“I had a little bit left to do the last kilometre and try to limit those losses.”

Froome, who had targeted La Pierre-Saint-Martin as his moment to attack, was lauded by Team Sky principal Sir Dave Brailsford.

“Chris is the most unbelievable competitor and polite, nice guy off the bike but on the bike he’s the most resilient character,” Brailsford said on ITV4.

“The way he puts up with the abuse he gets, he’s so composed. A true champion. Britain doesn’t have many champions like this fella.”

Froome, who had squabbles with defending champion Vincenzo Nibali after stage six to Le Havre and Friday’s 19th stage to La Toussuire, added: “I try to be as polite as possible, but make no mistake about it: don’t take that for a weakness.

“Don’t take that as you can push me around. I’m going to stand up for what I believe in.”

Froome certainly stood his ground on Saturday.

Quintana’s first three attacks — on the Col de la Croix de Fer and twice on the lower slopes of Alpe-d’Huez — were snuffed out before a third surge saw him escape.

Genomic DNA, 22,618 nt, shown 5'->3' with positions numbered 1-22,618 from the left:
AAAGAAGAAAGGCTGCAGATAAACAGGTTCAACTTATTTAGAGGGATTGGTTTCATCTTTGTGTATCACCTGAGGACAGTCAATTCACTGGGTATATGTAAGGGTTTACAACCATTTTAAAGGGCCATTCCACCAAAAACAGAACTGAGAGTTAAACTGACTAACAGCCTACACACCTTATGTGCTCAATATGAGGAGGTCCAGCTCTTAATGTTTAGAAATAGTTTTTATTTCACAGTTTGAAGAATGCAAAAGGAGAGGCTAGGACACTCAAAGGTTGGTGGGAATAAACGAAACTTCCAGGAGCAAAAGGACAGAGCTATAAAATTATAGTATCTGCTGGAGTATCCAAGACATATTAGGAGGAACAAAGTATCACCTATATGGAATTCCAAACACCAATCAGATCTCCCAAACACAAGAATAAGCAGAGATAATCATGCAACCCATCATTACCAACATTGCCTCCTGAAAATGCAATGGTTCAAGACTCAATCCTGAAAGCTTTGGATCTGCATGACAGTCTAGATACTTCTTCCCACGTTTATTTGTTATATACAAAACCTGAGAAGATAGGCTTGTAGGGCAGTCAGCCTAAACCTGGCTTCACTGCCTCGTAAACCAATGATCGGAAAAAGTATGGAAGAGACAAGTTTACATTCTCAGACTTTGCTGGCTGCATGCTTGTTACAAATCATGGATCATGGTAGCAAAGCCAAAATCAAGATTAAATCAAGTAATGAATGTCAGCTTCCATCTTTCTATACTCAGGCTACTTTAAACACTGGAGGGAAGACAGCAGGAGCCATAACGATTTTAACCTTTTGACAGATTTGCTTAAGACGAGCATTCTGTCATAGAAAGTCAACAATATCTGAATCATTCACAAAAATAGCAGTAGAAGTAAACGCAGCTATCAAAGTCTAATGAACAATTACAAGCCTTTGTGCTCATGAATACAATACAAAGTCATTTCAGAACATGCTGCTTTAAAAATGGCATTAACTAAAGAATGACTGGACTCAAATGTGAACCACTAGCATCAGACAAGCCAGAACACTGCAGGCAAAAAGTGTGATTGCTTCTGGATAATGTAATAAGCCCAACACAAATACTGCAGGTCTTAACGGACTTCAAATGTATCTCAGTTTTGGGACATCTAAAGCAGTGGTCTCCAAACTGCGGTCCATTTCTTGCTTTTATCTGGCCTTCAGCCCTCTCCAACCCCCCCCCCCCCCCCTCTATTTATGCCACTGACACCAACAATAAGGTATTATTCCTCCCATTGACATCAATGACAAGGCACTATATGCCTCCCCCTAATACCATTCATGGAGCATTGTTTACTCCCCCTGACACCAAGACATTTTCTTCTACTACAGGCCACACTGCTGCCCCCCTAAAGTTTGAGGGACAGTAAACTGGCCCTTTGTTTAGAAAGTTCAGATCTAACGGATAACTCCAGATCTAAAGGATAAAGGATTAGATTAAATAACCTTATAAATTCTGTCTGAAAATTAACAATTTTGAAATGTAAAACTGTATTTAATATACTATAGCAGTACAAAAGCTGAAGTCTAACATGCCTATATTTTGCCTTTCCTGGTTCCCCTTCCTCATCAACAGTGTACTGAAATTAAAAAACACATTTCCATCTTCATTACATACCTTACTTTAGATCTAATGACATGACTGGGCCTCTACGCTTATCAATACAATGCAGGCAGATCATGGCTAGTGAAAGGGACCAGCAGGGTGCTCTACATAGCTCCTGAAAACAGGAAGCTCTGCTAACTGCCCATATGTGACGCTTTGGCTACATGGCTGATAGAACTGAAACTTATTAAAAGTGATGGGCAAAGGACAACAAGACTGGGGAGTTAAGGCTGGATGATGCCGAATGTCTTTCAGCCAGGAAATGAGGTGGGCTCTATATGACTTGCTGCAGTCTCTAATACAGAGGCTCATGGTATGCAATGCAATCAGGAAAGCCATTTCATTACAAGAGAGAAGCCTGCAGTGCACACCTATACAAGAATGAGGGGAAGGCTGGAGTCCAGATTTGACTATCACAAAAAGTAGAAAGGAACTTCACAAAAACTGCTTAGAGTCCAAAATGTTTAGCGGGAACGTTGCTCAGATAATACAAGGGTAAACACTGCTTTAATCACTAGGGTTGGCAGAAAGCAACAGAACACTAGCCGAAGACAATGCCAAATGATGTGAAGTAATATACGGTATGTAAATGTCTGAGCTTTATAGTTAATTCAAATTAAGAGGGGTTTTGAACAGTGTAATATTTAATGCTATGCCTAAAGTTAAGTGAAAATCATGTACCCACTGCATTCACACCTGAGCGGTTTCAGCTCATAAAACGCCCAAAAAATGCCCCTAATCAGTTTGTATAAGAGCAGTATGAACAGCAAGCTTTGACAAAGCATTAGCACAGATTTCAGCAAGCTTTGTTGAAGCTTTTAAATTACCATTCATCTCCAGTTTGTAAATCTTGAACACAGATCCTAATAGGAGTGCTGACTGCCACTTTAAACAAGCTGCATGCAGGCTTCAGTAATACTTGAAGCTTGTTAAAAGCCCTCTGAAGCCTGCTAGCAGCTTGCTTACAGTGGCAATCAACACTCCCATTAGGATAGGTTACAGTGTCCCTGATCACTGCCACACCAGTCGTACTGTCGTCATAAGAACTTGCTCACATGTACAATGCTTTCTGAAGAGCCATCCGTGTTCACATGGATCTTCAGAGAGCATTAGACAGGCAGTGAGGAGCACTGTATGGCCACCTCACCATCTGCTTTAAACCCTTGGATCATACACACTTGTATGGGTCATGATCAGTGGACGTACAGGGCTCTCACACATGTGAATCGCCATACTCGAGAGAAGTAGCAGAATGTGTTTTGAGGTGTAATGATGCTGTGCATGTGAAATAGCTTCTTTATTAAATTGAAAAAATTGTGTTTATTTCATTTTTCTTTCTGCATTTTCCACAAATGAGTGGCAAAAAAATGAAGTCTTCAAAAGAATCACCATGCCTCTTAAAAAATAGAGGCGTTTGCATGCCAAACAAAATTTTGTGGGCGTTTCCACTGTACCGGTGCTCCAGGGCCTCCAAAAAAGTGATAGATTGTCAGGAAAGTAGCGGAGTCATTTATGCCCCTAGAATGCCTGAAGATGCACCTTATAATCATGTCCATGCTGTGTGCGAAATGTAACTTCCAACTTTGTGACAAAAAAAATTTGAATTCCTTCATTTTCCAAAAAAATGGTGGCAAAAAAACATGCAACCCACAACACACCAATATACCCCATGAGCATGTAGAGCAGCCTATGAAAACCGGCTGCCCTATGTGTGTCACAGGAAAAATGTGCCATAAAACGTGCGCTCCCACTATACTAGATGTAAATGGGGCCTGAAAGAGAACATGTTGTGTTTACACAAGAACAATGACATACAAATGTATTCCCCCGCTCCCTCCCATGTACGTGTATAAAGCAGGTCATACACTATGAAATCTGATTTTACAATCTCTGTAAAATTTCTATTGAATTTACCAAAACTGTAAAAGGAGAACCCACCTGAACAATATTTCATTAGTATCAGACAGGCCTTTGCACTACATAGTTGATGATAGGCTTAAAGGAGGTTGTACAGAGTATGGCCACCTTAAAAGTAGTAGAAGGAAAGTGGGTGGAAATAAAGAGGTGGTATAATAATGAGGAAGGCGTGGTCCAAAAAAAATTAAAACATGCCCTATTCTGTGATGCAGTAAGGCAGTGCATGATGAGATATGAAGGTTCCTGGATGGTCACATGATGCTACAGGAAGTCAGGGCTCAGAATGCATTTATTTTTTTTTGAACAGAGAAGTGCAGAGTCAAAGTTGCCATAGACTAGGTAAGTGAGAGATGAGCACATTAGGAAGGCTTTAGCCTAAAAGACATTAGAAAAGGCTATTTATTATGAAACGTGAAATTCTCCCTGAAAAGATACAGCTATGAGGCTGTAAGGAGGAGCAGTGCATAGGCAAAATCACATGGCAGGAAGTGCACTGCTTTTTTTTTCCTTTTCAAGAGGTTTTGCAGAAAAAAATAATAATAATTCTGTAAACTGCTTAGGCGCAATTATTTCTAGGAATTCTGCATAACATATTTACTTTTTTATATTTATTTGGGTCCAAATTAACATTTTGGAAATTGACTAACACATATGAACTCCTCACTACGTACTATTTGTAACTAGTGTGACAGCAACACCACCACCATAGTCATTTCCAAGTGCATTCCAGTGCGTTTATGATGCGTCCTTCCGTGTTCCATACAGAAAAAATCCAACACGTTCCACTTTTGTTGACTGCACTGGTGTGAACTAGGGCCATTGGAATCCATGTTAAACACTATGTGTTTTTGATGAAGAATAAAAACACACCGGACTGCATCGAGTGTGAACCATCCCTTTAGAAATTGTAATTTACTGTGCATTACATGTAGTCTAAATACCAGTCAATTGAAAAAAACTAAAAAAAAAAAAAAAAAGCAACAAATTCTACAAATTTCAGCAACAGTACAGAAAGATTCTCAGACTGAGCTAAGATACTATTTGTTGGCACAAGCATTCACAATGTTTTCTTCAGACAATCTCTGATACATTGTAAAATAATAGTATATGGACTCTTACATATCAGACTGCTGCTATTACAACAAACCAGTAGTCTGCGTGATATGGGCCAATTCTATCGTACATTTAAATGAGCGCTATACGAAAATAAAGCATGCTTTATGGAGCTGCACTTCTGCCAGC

The Colombian finished 18 seconds behind stage winner Thibaut Pinot (FDJ) and Froome was 1:38 adrift in fifth place.

As well as overall victory, Froome emulated Robert Millar’s 1984 success by winning the polka dot jersey for King of the Mountains on the 40th anniversary of its introduction.

Quintana felt the Tour was lost on the second stage to Zeeland, where he was caught behind a crash and conceded 1:28 to Froome.

Quintana said: “I gave it everything. I lost the Tour in the first week when my team struggled with crashes, I lost a minute and a half, and that’s what cost me the Tour.”